This wasn’t just great design, it was great modular design. There are at least two key aspects to game design – having numbers that work and make sense, and dressing the numbers up so they communicate the right information while making sense. So far, few games have really looked at breaking those two things down separately. I can only think of FUDGE/FATE as the exception. I’m good at dressing up the numbers but not always good at building the basics, so I was intrigued (not to mention incredibly impressed with both Smallville and Leverage as RPGs as a whole). The first thing I did after reviewing these two excellent games was email Cam Banks and demand to know when Cortex Plus was going OGL. He didn’t have an answer – yet. Instead, he got back in touch about the Hacker’s Guide.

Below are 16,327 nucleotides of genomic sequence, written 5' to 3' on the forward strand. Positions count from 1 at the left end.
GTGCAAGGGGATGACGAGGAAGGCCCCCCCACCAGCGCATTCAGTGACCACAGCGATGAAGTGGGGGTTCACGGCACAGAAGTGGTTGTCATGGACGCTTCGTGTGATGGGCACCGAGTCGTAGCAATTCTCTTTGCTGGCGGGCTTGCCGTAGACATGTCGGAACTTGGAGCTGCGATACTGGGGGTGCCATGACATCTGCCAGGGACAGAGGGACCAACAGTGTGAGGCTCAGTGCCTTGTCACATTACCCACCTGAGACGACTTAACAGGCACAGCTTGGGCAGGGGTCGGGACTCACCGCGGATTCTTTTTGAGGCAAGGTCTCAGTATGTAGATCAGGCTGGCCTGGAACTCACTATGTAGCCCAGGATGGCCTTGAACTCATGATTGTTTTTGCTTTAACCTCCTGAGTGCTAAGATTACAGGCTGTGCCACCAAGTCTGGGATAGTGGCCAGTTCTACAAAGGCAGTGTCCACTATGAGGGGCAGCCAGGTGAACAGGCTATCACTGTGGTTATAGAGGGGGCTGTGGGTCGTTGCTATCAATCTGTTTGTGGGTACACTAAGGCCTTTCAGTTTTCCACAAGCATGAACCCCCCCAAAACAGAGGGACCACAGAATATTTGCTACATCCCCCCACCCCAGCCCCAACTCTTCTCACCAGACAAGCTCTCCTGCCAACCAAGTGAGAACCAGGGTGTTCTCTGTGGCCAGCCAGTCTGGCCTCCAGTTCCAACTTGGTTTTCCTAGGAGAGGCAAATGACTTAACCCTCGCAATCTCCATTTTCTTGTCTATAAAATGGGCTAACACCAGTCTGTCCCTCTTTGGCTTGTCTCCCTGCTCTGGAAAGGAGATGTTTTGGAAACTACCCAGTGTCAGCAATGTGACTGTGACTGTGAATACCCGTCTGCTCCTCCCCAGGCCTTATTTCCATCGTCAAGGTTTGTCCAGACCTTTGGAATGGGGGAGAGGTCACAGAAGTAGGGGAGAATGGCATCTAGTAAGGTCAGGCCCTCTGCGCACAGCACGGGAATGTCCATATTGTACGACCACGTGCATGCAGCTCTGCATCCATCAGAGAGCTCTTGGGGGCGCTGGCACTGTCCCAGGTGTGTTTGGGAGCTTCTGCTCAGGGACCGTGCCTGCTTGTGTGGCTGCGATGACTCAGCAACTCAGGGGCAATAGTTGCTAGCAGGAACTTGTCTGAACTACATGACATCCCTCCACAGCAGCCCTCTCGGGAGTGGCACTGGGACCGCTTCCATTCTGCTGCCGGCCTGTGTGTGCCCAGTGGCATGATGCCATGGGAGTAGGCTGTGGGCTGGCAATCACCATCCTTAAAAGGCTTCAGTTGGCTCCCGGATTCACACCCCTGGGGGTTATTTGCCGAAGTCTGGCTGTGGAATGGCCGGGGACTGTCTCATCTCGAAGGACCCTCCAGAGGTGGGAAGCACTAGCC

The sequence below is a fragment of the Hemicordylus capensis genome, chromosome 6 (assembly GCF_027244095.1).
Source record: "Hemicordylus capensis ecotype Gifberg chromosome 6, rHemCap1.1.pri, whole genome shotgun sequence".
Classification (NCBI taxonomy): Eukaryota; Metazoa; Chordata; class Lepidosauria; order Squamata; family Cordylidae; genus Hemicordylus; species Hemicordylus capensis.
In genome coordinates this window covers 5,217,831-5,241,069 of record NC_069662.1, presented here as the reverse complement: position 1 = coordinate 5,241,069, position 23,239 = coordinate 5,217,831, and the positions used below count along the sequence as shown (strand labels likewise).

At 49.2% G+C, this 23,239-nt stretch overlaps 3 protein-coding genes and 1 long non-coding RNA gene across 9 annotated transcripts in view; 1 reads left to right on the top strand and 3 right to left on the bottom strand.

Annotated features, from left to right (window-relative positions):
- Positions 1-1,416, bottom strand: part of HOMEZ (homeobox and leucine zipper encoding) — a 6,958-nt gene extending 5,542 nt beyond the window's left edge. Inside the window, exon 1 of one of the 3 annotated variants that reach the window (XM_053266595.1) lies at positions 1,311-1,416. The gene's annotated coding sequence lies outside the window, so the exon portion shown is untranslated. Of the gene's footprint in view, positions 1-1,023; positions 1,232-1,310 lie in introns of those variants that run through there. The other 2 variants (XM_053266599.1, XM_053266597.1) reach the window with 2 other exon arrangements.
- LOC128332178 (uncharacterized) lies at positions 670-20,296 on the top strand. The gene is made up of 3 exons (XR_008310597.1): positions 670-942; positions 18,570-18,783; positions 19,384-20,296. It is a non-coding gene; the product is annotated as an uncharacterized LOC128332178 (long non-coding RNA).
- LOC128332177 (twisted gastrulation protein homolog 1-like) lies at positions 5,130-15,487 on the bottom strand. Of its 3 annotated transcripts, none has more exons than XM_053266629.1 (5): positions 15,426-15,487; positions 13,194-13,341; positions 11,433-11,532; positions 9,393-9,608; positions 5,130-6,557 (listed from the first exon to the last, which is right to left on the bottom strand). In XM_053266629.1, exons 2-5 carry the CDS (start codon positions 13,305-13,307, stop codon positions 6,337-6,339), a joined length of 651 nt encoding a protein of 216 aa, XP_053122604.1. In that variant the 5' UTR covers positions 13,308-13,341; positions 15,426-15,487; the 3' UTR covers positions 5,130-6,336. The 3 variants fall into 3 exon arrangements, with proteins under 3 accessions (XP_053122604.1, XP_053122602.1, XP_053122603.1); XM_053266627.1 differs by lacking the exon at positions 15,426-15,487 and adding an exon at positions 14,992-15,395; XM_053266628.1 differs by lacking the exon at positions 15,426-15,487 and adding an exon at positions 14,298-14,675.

The designers were well aware that with Cortex Plus, the genie was out of the bottle and there were suddenly a lot more you could do with the system, and that the two incarnations were not just great games but great ideas that inspired more tinkering. That rather than split them up into Cortex Plus Drama and Cortex Plus Action, the two could be cross-linked and combined and broken down and rebuilt, and that was in fact more interesting than taking a core system and hammering out a few appropriate Merits and Flaws for your favourite TV show. However good Serenity and Supernatural were, they could be made better by bending things around more, and applying these new ideas. I was already chafing at the bit to do this; I was not surprised to find I was not alone. One such interaction of the two came out soon after, as Marvel Heroic Roleplaying, and very nice it is too.